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What started as a brown bag luncheon staged at the corner of Lee and Main streets 25 years ago has developed into Lafayette’s top family-friendly musical event, drawing thousands to downtown on Friday nights every spring and fall. This year, Downtown Alive! — exclamation point and all — celebrates its silver anniversary with a new fall season lineup and a retrospective photo and poster gallery exhibit of past shows stretching back to the first season.

In its early incarnation, Downtown Alive was a lunchtime get-together organized by Tom Boozer, the former executive director of the Acadiana Arts Council. But under the direction of Alanda Bennett and Cathy Webre, the fledgling event has grown into what we now know of as the Friday night musical rites we call Downtown Alive. “At my first meeting with Tom Boozer,” Bennett says, “he inquired as to how we could get people to come to a downtown noontime event called Downtown Alive. Easy answer. Move it to Fridays after work.” After a series of shows at Parc de Lafayette, with its infamous “rain-out” gigs taking shelter in the adjacent parking tower, the event eventually made its way on to Jefferson Street.

“We had to get people back into downtown to see and experience its charm, character and potential,” says Bennett. “We knew the event would eventually click, but there were many Fridays when the band members literally outnumbered the audience.” Taking their cues from Lafayette’s love of music and socializing, Bennett and her volunteer crew incorporated as a nonprofit and knuckled down for both hard work and serious fun. “It was not easy convincing my friends to staff a beer truck every week,” she remembers. “Cathy Webre and I served more than our share of alcohol.”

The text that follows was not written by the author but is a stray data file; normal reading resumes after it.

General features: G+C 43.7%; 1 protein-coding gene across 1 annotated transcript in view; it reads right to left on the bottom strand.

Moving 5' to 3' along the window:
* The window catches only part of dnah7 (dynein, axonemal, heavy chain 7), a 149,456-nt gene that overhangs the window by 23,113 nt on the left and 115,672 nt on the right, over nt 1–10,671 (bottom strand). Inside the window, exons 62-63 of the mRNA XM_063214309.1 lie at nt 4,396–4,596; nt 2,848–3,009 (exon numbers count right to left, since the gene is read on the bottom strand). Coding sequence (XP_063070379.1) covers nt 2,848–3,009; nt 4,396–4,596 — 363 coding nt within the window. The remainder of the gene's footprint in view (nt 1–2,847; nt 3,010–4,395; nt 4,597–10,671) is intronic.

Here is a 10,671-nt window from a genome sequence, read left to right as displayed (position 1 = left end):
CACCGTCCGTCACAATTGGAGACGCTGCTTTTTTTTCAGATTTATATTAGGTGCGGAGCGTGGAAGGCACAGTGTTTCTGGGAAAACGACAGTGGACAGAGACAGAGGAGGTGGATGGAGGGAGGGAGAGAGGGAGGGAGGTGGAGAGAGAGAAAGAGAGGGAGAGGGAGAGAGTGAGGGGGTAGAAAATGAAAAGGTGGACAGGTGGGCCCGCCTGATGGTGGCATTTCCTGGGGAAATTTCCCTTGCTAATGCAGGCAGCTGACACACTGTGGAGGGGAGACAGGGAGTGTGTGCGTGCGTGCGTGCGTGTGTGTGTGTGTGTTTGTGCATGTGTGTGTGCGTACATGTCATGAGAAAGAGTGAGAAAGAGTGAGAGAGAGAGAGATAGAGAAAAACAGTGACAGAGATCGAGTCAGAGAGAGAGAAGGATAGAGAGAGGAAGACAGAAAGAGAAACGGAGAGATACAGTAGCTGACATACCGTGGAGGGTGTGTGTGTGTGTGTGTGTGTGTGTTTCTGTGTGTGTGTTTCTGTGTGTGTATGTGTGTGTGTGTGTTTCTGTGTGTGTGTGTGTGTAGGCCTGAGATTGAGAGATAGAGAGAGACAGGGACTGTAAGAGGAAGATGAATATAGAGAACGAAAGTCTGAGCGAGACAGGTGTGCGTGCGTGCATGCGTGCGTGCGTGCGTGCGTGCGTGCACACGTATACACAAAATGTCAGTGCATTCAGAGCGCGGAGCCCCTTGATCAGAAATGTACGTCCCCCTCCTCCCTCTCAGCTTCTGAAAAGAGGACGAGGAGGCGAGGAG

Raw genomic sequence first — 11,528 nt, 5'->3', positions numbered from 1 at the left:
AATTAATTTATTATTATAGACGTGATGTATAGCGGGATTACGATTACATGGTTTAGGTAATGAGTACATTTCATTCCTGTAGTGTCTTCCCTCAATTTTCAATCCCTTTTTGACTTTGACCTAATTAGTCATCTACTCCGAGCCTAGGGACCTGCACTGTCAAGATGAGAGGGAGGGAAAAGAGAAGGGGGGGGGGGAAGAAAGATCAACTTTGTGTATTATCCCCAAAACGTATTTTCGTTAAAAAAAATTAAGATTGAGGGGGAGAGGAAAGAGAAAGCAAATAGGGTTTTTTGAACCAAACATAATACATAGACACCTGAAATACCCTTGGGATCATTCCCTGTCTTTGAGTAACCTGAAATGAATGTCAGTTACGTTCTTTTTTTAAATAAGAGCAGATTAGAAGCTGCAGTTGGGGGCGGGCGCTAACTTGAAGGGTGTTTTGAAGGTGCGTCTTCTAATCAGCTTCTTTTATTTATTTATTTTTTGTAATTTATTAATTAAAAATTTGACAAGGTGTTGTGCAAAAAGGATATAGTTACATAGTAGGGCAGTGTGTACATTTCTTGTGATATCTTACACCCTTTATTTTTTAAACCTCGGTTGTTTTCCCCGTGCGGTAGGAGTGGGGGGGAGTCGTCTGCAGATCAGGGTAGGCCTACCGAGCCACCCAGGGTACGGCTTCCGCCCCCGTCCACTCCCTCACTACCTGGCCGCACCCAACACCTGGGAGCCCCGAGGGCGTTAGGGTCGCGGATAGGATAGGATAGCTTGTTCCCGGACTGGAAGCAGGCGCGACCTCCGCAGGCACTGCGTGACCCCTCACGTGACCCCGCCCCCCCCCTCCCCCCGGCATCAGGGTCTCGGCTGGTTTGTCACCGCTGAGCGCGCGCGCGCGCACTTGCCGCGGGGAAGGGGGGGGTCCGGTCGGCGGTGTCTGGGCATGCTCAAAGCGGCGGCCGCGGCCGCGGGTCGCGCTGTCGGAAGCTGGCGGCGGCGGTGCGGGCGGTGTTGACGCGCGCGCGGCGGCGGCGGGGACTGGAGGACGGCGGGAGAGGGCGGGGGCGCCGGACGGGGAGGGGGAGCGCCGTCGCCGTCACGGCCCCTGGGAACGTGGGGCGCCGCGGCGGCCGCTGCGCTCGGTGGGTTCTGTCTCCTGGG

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Rockin' Dopsie
Photo courtesy of Downtown Lafayette Unlimited
Bas Clas, one of Lafayette’s seminal alternative rock bands of the late ’70s, who also returns to Downtown Alive this season with another local rock favorite Rufus Jagneaux, played the first season of Downtown Alive. “Back then there was barely a stage,” says bassist Geoff Thistlethwaite, “just a little wooden platform that stuck out in the street. Downtown Lafayette was like the DMZ. People just didn’t go there. It was a little seedy and run down.”

After the first few enthusiastic seasons, combined with the move to Jefferson Street, the free outdoor show picked up steam, and it didn’t take long to catch the public’s attention. Crowds of 2,000-3,000 became a regular occurrence. In 1988, Mark Meaux and his band, The Bluerunners, were quickly climbing the ranks of both the folk and underground music scenes with their hybrid of Cajun, folk and post-punk rock. Meaux remembers their first appearance at Downtown Alive. “This was our biggest gig to date,” he says. “The stage was set up on Jefferson Street. I think they had prisoners set it up. Since this was a big gig, we hired our own soundman, who then failed to show up. So, there is this huge P.A., but nobody knew how to run it. We don’t even know how to turn it on. There were folks all the way down Jefferson just staring at us — not making any music. We went to my house and got our little PA that was designed to fill a room of about 200 people. There were thousands of people downtown. We set it up while people were beginning to yell for the music to start. We might as well have been using a megaphone. I think it was about 10 years later before we were asked to play Downtown Alive again.”